Wouldn’t it be great if your refrigerator could be aware of all the food you need and mail the grocery list to your smartphone while you are on the way to the supermarket? Sounds like science fiction, but this can be a reality in the world of the so-called Internet of Things (IoT). But what exactly do we mean when talking about IoT?
Kevin Ashton, a British technology pioneer, coined the term “the Internet of Things” in 1999 to describe a system where the Internet is connected to the physical world via ubiquitous sensors. And the international consultancy McKinsey created a definition saying that the Internet of Things consists of “sensors and actuators embedded in physical objects that are linked through wired and wireless networks, often using the same Internet Protocol that connects the Internet”. What seemed to be a vision of the future in 1999, can now be found in our homes and our daily life, for example in the field of smart home products like smart light bulbs, connected toothbrushes and coffee machines.
Furthermore, there are gadgets like virtual reality glasses, headsets, and cameras. In addition, some close friends, or even you yourself, might wear a smartwatch or drive a connected car. These are just a few IoT-products human beings use daily and there are many more entering the market every day.
Even if all these products are intended for different use, they have one important thing in common: they have to work properly in all environments with any kind of software, OS or device that should they should connect with. So one can say that the Internet of Things suffers from the dreaded platform and device fragmentation as well as a lack of technical standards. All this points to the fact that the challenge while creating and inventing new IoT-related products is to develop applications and products that work consistently between different inconsistent tech ecosystems. The simple reason for this is that customers will only buy a “smart” product that will genuinely work the way they want it to work.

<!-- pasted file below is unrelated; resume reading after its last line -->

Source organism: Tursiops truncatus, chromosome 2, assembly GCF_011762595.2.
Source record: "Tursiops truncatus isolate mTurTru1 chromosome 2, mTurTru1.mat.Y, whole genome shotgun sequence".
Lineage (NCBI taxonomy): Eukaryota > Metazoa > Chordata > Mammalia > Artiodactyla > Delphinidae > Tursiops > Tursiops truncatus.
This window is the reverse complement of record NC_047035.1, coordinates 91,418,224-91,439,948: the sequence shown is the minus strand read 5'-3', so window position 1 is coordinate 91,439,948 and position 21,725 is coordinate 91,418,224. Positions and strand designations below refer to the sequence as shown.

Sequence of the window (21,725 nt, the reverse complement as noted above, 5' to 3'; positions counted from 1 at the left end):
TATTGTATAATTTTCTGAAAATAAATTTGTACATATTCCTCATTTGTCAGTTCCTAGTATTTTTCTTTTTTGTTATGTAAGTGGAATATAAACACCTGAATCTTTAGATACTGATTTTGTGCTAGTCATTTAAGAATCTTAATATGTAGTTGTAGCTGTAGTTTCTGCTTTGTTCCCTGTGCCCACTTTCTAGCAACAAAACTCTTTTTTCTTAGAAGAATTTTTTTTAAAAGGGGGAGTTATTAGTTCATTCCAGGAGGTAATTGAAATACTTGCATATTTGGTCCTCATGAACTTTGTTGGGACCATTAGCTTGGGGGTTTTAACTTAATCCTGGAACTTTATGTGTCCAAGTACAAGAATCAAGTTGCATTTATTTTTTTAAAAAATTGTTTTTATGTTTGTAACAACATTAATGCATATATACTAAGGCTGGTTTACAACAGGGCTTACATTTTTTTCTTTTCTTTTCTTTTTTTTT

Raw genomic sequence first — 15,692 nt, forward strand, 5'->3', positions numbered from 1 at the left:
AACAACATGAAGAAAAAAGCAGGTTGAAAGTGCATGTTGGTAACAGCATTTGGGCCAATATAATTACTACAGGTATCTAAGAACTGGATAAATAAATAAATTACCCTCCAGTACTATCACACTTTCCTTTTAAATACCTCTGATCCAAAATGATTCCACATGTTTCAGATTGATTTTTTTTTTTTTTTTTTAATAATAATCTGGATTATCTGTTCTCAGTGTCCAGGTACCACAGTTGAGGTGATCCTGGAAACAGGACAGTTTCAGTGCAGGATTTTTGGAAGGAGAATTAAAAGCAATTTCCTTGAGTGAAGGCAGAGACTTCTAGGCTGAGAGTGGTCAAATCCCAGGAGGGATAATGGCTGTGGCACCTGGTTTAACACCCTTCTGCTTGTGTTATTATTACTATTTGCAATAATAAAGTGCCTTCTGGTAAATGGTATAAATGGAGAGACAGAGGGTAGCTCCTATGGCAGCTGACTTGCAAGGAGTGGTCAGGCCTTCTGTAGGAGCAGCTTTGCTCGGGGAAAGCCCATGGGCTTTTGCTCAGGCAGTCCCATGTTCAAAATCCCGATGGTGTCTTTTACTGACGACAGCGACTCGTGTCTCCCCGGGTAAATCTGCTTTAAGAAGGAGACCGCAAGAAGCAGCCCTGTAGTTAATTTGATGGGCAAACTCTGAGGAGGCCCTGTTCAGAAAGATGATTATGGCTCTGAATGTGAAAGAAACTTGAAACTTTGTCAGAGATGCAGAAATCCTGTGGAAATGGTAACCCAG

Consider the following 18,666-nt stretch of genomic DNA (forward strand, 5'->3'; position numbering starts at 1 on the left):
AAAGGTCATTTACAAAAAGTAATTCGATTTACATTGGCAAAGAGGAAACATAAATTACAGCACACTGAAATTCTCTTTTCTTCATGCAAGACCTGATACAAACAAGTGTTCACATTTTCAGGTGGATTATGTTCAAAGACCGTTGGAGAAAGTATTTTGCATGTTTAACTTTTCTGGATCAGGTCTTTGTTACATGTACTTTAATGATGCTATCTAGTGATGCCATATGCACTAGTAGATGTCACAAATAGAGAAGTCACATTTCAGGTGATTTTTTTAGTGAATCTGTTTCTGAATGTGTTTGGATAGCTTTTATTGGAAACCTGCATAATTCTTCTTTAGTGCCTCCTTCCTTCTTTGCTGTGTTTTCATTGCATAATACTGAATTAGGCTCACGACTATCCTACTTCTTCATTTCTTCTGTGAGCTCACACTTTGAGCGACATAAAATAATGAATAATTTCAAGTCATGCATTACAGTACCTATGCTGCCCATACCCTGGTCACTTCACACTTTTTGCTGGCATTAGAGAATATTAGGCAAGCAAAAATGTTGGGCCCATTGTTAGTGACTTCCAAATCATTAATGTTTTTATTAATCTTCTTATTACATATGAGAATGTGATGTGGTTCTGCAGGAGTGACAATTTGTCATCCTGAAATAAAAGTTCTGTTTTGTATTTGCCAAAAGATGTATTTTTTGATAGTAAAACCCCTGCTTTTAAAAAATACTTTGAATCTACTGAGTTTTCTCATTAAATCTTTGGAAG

The Challenges of Testing IoT
So how can one find out if an IoT product is market-ready and fulfills the need of its potential users? The solution is professional testing. Same as with software, website or app testing, there have to be are a number of unique challenges when testing IoT products: It is necessary that you have a group of testers who represent your target group, the future user of the product. So, after having identified your target group, crowdtesting is a viable option, letting you use the power of the crowd to find appropriate testers with all the different kinds of required devices and operating systems.
Real people giving real feedback is the best way you can go to receive the best exploitable test results. Besides, you need to deal with a special additional challenge: Let’s say you created a smart refrigerator and you want to have it tested by 40 testers. How do you manage to deliver the fridge to your testers?
You need a testing partner who can give you access to your crowdtesters and who will take care of delivering your product to the testers – in other words: IoT testing is a big challenge and we at Testbirds love big challenges. That is why we are happy to help with our expertise in testing IoT products.
The Importance of IoT for the Global Economy
Here are some numbers to show the predicted development in the field of IoT: Bain predicts that by 2020 annual revenues could exceed 470 Billion dollars for IoT vendors selling hardware, software and comprehensive solutions. The international consultancy McKinsey estimates the total IoT market size in 2015 was up to 900 Million dollars, growing to 3.7 Billion dollars in 2020 attaining a 32.6% CAGR. And the consulting company IHS forecasts that the IoT market will grow from an installed base of 15.4 billion devices in 2015 to 30.7 billion devices in 2020 and even 75.4 billion in 2025. So, one can say that Kevin Ashton’s idea of the Internet of Things is definitely not outdated.
In fact, he says that we should empower computers with their own means of gathering information, so they could see, hear and smell the world for themselves, in all its random glory. Ashton is convinced that “the Internet of Things has the potential to change the world, just as the Internet did. Maybe even more so.”
To sum up, if you have an innovative IoT product and want to be part of and at the same time help to shape the growing market of IoT, use the power of the crowd to test your product and therefore make IoT products a valuable part of our daily life.